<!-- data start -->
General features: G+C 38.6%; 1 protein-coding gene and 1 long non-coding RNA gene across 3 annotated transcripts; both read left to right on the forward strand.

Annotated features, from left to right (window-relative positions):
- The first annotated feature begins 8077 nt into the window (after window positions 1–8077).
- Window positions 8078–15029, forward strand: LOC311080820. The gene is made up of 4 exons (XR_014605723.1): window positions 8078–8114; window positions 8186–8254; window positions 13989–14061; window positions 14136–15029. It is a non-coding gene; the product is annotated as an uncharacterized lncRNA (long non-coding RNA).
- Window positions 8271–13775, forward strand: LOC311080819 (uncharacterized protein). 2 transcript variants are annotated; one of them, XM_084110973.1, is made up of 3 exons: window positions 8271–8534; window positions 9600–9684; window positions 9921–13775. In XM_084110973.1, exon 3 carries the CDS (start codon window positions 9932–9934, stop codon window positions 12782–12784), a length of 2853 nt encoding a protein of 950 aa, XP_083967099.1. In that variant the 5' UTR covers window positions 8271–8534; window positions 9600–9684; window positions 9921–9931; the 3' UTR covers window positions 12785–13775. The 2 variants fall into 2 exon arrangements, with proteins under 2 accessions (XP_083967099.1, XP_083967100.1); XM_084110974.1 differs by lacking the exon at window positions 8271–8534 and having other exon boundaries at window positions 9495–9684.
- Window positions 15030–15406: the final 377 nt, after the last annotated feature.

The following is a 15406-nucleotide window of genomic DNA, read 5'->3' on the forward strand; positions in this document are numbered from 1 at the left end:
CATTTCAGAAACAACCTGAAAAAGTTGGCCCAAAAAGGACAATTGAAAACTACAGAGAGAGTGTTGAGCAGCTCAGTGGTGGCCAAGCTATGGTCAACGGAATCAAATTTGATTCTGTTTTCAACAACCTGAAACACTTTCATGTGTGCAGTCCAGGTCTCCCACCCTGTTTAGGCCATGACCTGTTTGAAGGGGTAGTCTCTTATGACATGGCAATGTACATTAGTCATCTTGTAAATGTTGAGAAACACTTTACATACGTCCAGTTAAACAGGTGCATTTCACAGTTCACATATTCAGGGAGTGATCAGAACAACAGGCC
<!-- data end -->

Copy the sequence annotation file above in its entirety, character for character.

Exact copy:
General features: G+C 38.6%; 1 protein-coding gene and 1 long non-coding RNA gene across 3 annotated transcripts; both read left to right on the forward strand.

Annotated features, from left to right (window-relative positions):
- The first annotated feature begins 8077 nt into the window (after window positions 1–8077).
- Window positions 8078–15029, forward strand: LOC311080820. The gene is made up of 4 exons (XR_014605723.1): window positions 8078–8114; window positions 8186–8254; window positions 13989–14061; window positions 14136–15029. It is a non-coding gene; the product is annotated as an uncharacterized lncRNA (long non-coding RNA).
- Window positions 8271–13775, forward strand: LOC311080819 (uncharacterized protein). 2 transcript variants are annotated; one of them, XM_084110973.1, is made up of 3 exons: window positions 8271–8534; window positions 9600–9684; window positions 9921–13775. In XM_084110973.1, exon 3 carries the CDS (start codon window positions 9932–9934, stop codon window positions 12782–12784), a length of 2853 nt encoding a protein of 950 aa, XP_083967099.1. In that variant the 5' UTR covers window positions 8271–8534; window positions 9600–9684; window positions 9921–9931; the 3' UTR covers window positions 12785–13775. The 2 variants fall into 2 exon arrangements, with proteins under 2 accessions (XP_083967099.1, XP_083967100.1); XM_084110974.1 differs by lacking the exon at window positions 8271–8534 and having other exon boundaries at window positions 9495–9684.
- Window positions 15030–15406: the final 377 nt, after the last annotated feature.

The following is a 15406-nucleotide window of genomic DNA, read 5'->3' on the forward strand; positions in this document are numbered from 1 at the left end:
CATTTCAGAAACAACCTGAAAAAGTTGGCCCAAAAAGGACAATTGAAAACTACAGAGAGAGTGTTGAGCAGCTCAGTGGTGGCCAAGCTATGGTCAACGGAATCAAATTTGATTCTGTTTTCAACAACCTGAAACACTTTCATGTGTGCAGTCCAGGTCTCCCACCCTGTTTAGGCCATGACCTGTTTGAAGGGGTAGTCTCTTATGACATGGCAATGTACATTAGTCATCTTGTAAATGTTGAGAAACACTTTACATACGTCCAGTTAAACAGGTGCATTTCACAGTTCACATATTCAGGGAGTGATCAGAACAACAGGCC